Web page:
Welcome to Writers Worth Week!
For six years now, Writers Worth has become a mini-movement designed to help writers at all career stages find, and assert, their value in the marketplace. Over the years, it’s gone from one day of my pushing and fussing to a week of advice and strategies, to last year’s month-long celebration in which many of the best writers I know contributed their advice and support to those of you who struggle with what to charge.
This year is no different. While I had to whittle it back to a week or so thanks to surgeries and family issues, this year’s Writers Worth is still a wealth of information and advice from people who have been where you are — new or mid-career — who need to embrace their worth and charge like professionals.
No matter what stage of your career you find yourself in, this week is for you.
You know how designers start their fashion shows with a strong piece at the beginning, or like how your hook in your story or article is used as a great place to set the tone for everything else? Consider this that show-stopper. Since Paula Hendrickson has been a supportive champion of the Writers Worth cause, I felt it only appropriate to start this week(s)-long celebration with her post.
Paula asks the question “When was the last time you gave your writers a raise?” It’s not just a good question for editors, but for the writers who work for them.
writers a raise?
Think about all of the magazine and newspaper subscriptions you’ve had over the years. Subscription rates don’t increase dramatically each year, but they gradually go up over time, as do cover prices.
It’s a pretty safe bet that most publications regularly adjust their ad rates, too. Do you really think a full-page ad in your favorite weekly magazine sells for the same price today as it did ten or fifteen years ago?
Yet how many publications have raised their freelance rates over the same period?
I’ve been a full-time freelancer for over 15 years, and it’s frightening to realize how stagnant most freelance rates are. About five years ago, one of my regular clients bumped its rates up an extra quarter per word. Then the economy tanked and they “temporarily” lowered it back to the original rate, where it remains today. That title has been sold and resold over the years, so the newest owner might honestly have no clue how much time has passed since its top-notch contributors were given a raise.
At the same time, readers’ attention spans are decreasing. Trades that assigned 3,000 word features ten years ago are probably assigning 1,500-2,000 word articles – with the same fee structure. One magazine cut its 500-600 word “shorts” down to 250-300 words. Thankfully the rates were adjusted enough that I make more writing several short articles for that magazine than I’d be paid if I turned in a feature with the same number of words.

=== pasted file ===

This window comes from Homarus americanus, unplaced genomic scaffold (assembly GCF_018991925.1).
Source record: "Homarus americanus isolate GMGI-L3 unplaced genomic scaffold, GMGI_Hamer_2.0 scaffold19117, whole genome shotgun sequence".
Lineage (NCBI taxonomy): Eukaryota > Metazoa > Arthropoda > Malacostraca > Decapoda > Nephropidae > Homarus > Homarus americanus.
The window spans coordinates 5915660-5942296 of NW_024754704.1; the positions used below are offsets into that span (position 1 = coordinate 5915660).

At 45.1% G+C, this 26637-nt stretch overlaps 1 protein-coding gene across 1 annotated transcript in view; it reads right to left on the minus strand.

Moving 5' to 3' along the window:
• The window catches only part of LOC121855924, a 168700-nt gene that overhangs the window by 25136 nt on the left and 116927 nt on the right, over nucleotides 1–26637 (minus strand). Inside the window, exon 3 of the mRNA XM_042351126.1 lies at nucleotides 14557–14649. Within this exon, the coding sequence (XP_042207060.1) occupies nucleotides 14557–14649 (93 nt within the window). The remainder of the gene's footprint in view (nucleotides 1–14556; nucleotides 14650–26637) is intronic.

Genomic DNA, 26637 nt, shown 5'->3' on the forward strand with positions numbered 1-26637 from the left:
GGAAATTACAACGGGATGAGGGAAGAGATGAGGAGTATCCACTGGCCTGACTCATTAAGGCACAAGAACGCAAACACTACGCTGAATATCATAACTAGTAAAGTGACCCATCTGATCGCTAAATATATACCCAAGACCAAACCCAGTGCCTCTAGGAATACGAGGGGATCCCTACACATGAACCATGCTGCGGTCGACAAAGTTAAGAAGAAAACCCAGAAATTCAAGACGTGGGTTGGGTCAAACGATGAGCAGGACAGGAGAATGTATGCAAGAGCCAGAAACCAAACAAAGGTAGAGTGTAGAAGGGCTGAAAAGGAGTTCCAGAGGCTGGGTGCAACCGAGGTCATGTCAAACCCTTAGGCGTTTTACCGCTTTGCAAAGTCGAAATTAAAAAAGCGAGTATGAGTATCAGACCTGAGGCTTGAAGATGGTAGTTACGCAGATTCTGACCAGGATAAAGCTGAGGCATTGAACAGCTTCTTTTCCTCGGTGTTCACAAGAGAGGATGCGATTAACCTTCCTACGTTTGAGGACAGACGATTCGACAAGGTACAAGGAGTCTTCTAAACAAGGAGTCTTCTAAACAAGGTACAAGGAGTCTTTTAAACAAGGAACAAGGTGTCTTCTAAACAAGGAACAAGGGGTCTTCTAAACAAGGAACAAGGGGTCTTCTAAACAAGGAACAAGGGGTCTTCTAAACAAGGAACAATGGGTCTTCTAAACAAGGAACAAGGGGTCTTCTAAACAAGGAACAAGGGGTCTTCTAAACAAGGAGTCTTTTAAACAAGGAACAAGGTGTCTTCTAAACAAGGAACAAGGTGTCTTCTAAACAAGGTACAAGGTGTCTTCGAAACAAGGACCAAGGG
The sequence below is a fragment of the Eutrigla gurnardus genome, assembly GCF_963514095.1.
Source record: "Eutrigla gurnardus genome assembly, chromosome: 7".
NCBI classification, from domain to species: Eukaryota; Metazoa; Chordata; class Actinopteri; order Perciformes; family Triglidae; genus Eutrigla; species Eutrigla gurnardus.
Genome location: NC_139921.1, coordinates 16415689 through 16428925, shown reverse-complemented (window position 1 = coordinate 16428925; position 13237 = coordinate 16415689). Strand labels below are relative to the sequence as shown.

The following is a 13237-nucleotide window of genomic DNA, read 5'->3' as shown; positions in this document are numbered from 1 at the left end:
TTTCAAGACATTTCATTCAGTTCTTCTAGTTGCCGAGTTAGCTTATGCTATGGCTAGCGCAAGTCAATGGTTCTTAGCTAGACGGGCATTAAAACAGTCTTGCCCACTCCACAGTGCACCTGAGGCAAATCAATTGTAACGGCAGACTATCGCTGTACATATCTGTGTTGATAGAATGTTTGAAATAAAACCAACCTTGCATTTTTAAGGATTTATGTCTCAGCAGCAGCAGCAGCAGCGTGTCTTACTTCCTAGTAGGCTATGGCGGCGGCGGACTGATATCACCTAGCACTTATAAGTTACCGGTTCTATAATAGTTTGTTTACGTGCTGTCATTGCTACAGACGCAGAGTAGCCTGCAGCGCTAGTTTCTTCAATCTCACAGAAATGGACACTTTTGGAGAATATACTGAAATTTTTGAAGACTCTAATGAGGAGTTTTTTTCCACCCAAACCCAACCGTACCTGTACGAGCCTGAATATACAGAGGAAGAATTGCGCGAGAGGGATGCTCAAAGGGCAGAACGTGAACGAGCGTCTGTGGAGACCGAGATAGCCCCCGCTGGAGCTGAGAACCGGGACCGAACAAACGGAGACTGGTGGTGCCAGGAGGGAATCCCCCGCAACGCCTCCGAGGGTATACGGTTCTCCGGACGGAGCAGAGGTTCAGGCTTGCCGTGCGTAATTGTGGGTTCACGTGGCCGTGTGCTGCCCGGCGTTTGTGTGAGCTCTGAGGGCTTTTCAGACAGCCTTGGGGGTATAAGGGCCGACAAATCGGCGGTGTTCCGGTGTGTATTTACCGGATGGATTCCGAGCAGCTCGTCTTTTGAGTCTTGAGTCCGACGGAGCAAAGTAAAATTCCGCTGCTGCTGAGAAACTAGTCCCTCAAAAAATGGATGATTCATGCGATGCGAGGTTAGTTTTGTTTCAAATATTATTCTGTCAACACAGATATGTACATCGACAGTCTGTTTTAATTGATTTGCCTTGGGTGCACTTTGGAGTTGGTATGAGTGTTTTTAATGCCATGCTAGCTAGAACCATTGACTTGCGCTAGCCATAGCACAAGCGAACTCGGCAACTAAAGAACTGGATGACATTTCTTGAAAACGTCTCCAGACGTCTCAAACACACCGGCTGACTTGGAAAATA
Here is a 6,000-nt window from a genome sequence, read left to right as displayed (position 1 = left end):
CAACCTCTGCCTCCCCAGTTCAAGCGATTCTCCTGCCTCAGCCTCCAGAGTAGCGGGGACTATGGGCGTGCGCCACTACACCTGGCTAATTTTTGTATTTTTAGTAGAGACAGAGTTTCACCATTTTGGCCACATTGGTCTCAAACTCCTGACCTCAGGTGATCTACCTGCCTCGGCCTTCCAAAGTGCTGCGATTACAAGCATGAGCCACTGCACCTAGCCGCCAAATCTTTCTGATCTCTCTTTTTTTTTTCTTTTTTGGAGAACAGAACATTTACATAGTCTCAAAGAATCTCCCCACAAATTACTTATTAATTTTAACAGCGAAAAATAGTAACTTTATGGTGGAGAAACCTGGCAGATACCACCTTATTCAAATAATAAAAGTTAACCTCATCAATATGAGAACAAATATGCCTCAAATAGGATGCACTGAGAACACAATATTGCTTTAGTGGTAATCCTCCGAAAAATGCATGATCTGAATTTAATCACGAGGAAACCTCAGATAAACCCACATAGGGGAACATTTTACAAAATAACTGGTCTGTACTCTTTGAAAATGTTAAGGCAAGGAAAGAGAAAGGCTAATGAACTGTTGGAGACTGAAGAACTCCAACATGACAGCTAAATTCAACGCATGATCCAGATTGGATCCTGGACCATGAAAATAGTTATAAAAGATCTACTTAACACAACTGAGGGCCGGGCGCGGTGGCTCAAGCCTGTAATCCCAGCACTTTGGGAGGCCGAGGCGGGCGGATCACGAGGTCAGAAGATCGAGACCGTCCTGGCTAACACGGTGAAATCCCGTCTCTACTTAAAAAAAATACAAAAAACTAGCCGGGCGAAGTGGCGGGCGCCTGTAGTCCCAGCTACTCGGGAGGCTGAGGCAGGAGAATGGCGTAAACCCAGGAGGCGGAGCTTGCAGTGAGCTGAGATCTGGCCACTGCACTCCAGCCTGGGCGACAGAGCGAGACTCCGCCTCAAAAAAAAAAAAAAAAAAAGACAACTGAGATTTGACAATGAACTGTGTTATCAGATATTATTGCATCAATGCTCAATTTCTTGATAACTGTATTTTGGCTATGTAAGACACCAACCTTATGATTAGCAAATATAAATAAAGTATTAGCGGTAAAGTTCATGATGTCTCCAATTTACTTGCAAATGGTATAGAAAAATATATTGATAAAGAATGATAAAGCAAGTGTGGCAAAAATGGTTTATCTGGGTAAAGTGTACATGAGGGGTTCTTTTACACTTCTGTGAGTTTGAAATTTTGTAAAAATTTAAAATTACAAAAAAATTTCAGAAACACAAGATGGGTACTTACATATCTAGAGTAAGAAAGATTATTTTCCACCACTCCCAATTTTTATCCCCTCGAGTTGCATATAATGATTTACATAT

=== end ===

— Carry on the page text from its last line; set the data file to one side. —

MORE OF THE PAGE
Most periodicals have maintained the same freelance rates for at least a decade. When still writing for a former client, one of the editors — who started out freelancing for the company — mentioned the pay rate hadn’t changed since she first freelanced there twenty years earlier.
With increased ad rates and subscription fees, how can that be? Without well-written content there’s no reason for advertisers to buy ad space or subscribers to renew. It makes no sense that the people paid to create the content that generated a publication’s cashflow are generally the last to get a raise.
Sure, writers can seek out better-paying markets, but after attaining a certain level it’s difficult to find markets that pay higher rates.
In the spirit of Writers Worth Week, I’d like to encourage every editor and publisher to check their records and pinpoint the last time their freelancers got a raise.
Has it been five years? Ten? Twenty?
If it’s been more than five years, the time has come to increase your freelance rates a bit. If it’s been more than a decade since you’ve raised your rates, make it a hefty raise. We’re worth it.
Paula Hendrickson is a regular contributor to several national consumer and trade publications, ranging from EMMY MAGAZINE and VARIETY to AMERICAN BUNGALOW. When not writing, Paula is probably knitting, baking, crocheting or scouring antique malls and flea markets with her sister, seeking out funky, inexpensive vintage light fixtures.